Alex Lifeson reveals he has “played very little guitar” since the death of Neil Peart

(Image credit: Mat Hayward/Getty Images)

Since the death of Rush drummer Neil Peart in January after a prolonged battle with brain cancer, his bandmates, Geddy Lee and Alex Lifeson, have been relatively silent when it comes their past music, as well as the potential for any new work in the future.

But in a new appearance on WFAN's Talking Golf With Ann Liguori show Lifeson offered some thoughts about Rush, as well as his relationship to the electric guitar since losing Peart.

Regarding whether he and Lee talk about getting back onstage together Lifeson said, "Not really. It's been difficult. After Neil passed in January, I've played very little guitar. I don't feel inspired and motivated. It was the same thing when [Peart’s] daughter died in a car accident in 1997; I didn't really play for about a year. And I just don't feel it in my heart right now.

“Every time I pick up a guitar, I just aimlessly kind of mess around with it and put it down after 10 minutes. Normally, I would pick up a guitar and I would play for a couple of hours without even being aware that I'm spending that much time. So I know it'll come back.

He continued, “I don't know if the motivation is there for us to really do anything now. We're certainly proud of our track record, and we still love music. But it's different now."

As for whether he misses performing, Lifeson said:

“I miss performing in its essence – get onstage, playing, especially when you're really in good shape, you've rehearsed and you know everything, it's effortless. I do miss that aspect of it.”

But, he added, “I don't miss the touring. The only thing of touring that I miss is not playing golf every day in a different fantastic golf club. But the rest of it  –  sitting in a hotel room, being away from my family, being away from friends –  it's a price you pay, and in the whole scope of things, it's not that great a price for the return.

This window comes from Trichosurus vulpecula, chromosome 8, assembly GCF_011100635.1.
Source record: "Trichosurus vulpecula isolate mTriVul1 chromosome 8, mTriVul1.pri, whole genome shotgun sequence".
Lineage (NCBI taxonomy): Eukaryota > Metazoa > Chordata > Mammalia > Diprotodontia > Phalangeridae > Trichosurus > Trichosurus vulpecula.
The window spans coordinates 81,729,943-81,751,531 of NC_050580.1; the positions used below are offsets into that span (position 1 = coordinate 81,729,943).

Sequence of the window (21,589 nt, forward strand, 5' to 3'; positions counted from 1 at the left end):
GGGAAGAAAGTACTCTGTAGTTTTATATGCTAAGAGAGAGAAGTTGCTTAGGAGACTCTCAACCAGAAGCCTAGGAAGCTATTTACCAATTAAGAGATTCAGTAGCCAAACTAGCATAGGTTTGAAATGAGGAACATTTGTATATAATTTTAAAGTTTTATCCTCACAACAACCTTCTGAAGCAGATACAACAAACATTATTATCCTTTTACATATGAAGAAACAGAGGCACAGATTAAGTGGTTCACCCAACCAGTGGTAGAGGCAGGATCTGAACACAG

“But still after 40 years of being away from your family particularly, it becomes difficult. And after now, it's been almost five years since the last tour, I can't say that I really miss it at this point. Maybe a year or two after we stopped, I probably missed it more. But I've settled into it now, and I quite like my life and what I'm doing. I keep active in music, and I'm so in love with golf during the summer, and I'm close to my family. It's a very good balance for me."

Lifeson also said that he and his bandmates were “beyond brothers,” and that he is in consistent contact with Lee.

“I'm in touch with Geddy regularly. Before this whole COVID-19 pandemic situation happened, Ged and I would see each other every week – we'd go for dinner or at least talk to each other. 

"It's been a little crazier now because of this whole thing and this adjustment that we've made these last few months, but we're still in touch, and we'll always have that friendship, right to the end of our days."

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Richard Bienstock

Rich is the co-author of the best-selling Nöthin' But a Good Time: The Uncensored History of the '80s Hard Rock Explosion. He is also a recording and performing musician, and a former editor of Guitar World magazine and executive editor of Guitar Aficionado magazine. He has authored several additional books, among them Kurt Cobain: Montage of Heck, the companion to the documentary of the same name.